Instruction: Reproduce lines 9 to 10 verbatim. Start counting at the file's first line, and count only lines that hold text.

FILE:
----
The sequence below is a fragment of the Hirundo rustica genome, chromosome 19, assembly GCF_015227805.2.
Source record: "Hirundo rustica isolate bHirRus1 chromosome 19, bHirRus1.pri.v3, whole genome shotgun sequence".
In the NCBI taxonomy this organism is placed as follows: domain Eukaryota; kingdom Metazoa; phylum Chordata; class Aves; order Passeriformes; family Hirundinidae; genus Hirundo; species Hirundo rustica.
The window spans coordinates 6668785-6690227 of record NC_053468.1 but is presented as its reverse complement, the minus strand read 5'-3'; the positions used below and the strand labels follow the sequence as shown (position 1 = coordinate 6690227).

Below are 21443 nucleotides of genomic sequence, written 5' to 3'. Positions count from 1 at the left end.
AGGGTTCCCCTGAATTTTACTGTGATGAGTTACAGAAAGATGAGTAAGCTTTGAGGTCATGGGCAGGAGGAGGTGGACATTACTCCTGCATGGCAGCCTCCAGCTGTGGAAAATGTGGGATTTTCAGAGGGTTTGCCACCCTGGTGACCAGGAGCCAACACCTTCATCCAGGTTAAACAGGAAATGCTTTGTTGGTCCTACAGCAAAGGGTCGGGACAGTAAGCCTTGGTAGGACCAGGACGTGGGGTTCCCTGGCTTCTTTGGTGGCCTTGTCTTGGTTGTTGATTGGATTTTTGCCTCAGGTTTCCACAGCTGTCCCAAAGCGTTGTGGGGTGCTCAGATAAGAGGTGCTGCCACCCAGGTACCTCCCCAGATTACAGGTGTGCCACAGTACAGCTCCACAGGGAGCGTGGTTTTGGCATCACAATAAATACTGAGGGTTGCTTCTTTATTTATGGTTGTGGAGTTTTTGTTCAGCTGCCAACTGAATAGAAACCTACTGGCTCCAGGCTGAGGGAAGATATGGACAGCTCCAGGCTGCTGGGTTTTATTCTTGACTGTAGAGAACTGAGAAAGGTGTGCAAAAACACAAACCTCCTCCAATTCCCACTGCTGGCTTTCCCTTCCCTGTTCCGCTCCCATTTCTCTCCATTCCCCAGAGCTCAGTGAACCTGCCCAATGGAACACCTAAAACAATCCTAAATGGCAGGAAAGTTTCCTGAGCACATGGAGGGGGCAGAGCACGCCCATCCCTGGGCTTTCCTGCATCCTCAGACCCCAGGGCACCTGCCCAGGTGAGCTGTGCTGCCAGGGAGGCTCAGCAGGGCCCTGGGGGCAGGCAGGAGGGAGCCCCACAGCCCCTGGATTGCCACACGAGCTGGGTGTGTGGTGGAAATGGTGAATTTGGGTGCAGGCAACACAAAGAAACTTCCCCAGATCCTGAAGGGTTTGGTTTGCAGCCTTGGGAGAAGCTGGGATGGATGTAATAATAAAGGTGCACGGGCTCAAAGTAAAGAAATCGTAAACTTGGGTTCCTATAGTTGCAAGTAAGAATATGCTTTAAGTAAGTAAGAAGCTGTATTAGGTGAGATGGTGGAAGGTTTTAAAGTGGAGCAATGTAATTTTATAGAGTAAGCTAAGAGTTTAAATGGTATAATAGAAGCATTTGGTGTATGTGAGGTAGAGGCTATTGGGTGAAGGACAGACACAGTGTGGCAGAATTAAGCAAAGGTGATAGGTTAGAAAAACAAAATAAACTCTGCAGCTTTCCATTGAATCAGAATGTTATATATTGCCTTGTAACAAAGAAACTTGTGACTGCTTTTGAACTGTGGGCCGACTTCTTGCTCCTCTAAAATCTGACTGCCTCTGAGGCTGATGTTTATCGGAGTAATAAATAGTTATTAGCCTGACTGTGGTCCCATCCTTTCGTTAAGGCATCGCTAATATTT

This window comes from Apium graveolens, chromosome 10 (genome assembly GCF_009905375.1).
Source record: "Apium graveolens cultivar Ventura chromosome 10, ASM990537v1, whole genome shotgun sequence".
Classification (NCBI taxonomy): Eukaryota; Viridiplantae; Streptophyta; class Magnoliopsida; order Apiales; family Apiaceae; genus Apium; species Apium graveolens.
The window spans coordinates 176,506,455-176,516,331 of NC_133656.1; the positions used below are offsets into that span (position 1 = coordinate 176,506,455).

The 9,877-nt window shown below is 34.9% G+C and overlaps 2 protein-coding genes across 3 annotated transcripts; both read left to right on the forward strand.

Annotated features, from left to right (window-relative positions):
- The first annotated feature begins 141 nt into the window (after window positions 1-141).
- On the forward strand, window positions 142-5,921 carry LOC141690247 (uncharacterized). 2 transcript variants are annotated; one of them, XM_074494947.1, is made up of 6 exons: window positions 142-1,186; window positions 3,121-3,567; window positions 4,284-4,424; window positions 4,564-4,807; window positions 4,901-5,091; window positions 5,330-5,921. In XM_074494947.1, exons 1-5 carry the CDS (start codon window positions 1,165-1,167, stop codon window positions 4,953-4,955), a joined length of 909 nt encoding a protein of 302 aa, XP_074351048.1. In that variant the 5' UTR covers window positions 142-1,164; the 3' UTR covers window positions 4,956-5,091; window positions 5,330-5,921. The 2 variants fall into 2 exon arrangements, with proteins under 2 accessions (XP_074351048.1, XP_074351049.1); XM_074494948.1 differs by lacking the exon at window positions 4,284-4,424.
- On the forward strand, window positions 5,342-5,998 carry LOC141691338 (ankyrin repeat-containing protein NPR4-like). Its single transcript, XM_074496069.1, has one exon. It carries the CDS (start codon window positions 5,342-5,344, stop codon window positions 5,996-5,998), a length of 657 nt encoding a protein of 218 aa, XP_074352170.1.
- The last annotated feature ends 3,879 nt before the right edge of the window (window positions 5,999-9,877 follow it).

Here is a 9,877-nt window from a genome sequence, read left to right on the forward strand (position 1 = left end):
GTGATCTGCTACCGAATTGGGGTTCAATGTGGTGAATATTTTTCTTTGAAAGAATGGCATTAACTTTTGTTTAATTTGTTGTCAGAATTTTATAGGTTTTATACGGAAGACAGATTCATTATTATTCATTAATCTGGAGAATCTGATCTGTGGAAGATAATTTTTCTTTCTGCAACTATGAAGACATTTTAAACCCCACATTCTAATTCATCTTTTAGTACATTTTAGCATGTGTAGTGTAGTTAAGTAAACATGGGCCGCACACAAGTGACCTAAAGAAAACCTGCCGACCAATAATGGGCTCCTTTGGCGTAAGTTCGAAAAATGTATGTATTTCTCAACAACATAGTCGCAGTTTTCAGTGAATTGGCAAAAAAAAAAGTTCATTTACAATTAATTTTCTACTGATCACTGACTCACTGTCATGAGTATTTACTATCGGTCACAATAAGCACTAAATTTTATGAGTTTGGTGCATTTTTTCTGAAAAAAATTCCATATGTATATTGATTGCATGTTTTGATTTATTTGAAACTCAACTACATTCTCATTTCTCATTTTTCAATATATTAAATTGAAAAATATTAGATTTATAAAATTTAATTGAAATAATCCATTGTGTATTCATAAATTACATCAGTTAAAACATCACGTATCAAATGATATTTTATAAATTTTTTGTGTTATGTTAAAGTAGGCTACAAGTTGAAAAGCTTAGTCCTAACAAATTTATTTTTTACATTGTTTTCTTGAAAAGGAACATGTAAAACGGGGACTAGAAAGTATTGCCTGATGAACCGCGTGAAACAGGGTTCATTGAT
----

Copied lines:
Classification (NCBI taxonomy): Eukaryota; Viridiplantae; Streptophyta; class Magnoliopsida; order Apiales; family Apiaceae; genus Apium; species Apium graveolens.
The window spans coordinates 176,506,455-176,516,331 of NC_133656.1; the positions used below are offsets into that span (position 1 = coordinate 176,506,455).